FYI Miami: January 31, 2019
Written by Miami Today on January 29, 2019
Below are some of the FYIs in this week’s edition. The entire content of this week’s FYIs and Insider sections is available by subscription only. To subscribe click here.
MANGROVE REPLACEMENT: A section of Mangroves lost to a wayward contractor armed with a saw will be replaced on Virginia Key and afforded special protection. Miami city commissioners approved a resolution Jan. 24 calling for the preservation and management of the trees. It was in May 2015, as the city was preparing the land and water around idled Marine Stadium to host the Miami International Boat Show, that contractors hired by the city mistakenly cut down mangroves, an illegal move without a permit. The new resolution authorizes the city manager to execute a restrictive covenant running with the land, in favor of Miami-Dade County, pursuant to a 2016 consent agreement between the county and city. It’s part of the city’s requisite approval from the county, for the city’s capital improvement project to restore the stadium, concerning the planting of mangroves in a designated “mitigation area” for preservation and management at the stadium property, in accordance with a Class I permit.
IRMA FUNDS STILL AWAITED: Coral Gables currently has 56 claims of eligible expenditures worth about $22 million resulting from damage by Hurricane Irma. The city is still awaiting reimbursement from the Federal Emergency Management Agency (FEMA), insurance companies and the state of Florida. According to the city, about $17 million is due from FEMA, $1.5 million from the state and $2 million in insurance payments. About $1.5 million is the city’s responsibility, including tasks such as replanting trees and straightening leaning trees, which is funded through year-end surpluses. The city is still in a “back and forth” with FEMA as the agency requests additional documentation from the Gables.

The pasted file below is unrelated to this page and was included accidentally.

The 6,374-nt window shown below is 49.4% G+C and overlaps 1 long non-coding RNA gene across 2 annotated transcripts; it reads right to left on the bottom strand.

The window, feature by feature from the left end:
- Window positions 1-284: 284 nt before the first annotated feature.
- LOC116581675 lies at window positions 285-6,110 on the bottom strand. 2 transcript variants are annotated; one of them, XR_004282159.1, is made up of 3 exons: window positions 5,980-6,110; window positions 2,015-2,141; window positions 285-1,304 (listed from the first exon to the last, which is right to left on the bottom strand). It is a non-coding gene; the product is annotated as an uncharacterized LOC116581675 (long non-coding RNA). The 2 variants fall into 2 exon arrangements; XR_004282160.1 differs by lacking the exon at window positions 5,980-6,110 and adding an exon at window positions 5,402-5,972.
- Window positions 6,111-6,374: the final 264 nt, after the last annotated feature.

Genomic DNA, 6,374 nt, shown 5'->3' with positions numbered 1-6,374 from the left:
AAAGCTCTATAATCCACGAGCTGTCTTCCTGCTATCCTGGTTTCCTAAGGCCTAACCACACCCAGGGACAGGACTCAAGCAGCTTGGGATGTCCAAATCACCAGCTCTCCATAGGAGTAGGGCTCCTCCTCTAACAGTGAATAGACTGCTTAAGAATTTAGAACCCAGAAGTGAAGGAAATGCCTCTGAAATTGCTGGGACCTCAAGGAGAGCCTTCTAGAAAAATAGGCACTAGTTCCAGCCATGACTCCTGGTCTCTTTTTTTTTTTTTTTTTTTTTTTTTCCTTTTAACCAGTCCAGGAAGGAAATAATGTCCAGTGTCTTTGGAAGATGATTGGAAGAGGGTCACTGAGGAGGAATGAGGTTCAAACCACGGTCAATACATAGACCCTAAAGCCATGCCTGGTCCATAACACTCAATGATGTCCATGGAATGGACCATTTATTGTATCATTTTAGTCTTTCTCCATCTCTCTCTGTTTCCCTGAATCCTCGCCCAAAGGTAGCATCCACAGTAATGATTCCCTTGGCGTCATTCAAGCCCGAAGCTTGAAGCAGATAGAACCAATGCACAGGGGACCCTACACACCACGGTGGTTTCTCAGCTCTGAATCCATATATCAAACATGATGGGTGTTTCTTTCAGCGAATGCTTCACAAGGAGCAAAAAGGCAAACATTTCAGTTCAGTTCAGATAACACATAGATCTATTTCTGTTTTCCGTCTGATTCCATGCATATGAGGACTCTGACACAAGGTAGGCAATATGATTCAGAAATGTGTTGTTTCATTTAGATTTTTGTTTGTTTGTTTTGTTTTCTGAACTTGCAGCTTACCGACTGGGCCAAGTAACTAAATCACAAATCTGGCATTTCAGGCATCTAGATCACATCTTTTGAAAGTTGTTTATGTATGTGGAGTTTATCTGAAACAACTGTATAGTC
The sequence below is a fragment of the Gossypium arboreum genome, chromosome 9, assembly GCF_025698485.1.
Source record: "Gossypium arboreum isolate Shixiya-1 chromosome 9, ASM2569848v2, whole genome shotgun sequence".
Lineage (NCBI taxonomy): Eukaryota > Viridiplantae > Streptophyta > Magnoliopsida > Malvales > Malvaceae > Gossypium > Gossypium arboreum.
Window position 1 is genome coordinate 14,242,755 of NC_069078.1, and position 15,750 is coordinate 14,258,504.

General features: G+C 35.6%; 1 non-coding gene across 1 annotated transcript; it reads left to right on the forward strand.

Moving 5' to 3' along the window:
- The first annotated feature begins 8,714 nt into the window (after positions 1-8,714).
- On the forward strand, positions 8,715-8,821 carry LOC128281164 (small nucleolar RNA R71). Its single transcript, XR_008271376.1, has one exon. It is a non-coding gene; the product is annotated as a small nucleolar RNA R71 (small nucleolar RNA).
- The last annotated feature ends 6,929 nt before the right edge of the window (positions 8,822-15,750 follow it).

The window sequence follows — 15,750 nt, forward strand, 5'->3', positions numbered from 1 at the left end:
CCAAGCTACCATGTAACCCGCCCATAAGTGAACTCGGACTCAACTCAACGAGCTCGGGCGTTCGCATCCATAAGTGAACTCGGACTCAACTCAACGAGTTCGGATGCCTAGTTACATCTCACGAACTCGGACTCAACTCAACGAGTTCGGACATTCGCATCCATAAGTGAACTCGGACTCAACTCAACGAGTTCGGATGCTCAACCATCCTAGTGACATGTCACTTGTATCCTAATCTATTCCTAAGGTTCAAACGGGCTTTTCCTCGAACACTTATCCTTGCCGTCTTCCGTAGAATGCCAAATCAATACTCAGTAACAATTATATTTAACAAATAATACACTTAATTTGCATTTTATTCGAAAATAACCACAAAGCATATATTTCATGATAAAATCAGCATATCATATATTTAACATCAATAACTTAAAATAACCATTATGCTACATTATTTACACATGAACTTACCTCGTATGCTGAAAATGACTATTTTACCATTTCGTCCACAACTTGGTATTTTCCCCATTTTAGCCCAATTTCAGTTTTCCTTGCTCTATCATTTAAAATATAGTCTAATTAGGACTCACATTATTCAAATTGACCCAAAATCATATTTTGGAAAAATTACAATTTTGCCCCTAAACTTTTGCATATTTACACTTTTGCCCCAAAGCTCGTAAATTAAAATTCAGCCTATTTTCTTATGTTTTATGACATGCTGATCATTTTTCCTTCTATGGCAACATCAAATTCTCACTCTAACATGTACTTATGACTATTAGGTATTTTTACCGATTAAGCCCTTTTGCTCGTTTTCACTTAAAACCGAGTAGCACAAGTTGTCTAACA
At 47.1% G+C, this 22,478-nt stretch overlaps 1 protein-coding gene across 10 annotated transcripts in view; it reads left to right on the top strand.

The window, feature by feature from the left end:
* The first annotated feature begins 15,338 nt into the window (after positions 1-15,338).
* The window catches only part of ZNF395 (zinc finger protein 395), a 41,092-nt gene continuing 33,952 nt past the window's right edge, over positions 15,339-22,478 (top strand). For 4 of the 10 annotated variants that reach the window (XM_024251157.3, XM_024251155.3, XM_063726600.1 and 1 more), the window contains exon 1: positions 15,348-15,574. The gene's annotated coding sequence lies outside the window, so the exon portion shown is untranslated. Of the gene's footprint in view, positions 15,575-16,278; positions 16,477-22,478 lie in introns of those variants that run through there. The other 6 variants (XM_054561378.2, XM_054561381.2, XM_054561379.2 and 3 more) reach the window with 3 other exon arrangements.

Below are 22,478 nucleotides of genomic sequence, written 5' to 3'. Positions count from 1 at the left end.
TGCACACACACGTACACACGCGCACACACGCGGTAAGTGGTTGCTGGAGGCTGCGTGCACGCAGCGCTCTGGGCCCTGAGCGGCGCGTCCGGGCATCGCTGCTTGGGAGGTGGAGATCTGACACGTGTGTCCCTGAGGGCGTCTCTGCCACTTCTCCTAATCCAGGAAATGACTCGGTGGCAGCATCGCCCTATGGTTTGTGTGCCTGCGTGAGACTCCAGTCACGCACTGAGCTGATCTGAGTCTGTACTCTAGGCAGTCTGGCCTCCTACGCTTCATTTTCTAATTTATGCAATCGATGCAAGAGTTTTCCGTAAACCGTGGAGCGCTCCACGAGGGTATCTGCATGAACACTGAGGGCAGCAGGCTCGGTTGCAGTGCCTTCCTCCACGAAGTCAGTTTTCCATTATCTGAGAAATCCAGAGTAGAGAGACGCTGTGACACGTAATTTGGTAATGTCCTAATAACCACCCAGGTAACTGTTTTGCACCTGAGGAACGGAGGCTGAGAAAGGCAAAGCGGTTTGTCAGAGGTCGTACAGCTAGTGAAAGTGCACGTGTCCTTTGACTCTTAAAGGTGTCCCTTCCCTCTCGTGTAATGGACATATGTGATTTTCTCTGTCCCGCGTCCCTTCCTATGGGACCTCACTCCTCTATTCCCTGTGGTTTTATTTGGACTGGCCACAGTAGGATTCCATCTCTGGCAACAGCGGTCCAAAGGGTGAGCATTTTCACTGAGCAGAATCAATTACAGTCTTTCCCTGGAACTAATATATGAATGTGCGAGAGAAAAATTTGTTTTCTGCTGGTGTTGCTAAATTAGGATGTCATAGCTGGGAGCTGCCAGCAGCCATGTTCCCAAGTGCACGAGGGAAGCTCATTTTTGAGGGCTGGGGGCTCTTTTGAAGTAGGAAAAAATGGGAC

MUTUAL AIR AID: Airports in the Florida Keys may receive better and faster help recovering and resuming operations after being hit by hurricanes from their neighbor to the north – and vice versa – as Miami-Dade commissioners are one step from authorizing a mutual aid agreement with Monroe County to improve and accelerate emergency rehab efforts at aviation facilities. Commissioners at an Economic Development and Tourism Committee Jan. 17 voted 4-0 to forward the item, sponsored by Rebeca Sosa, to a full commission vote. The agreement, if OK’d, would still require approval from commissioners case by case but in concept should expedite the counties’ sending experts, equipment and supplies when needed, according to Deputy Mayor Jack Osterholt, who wrote that any materials or services provided by one county to the other would be given on a cost basis unless loaned, in which case they are to be “returned in the same condition.”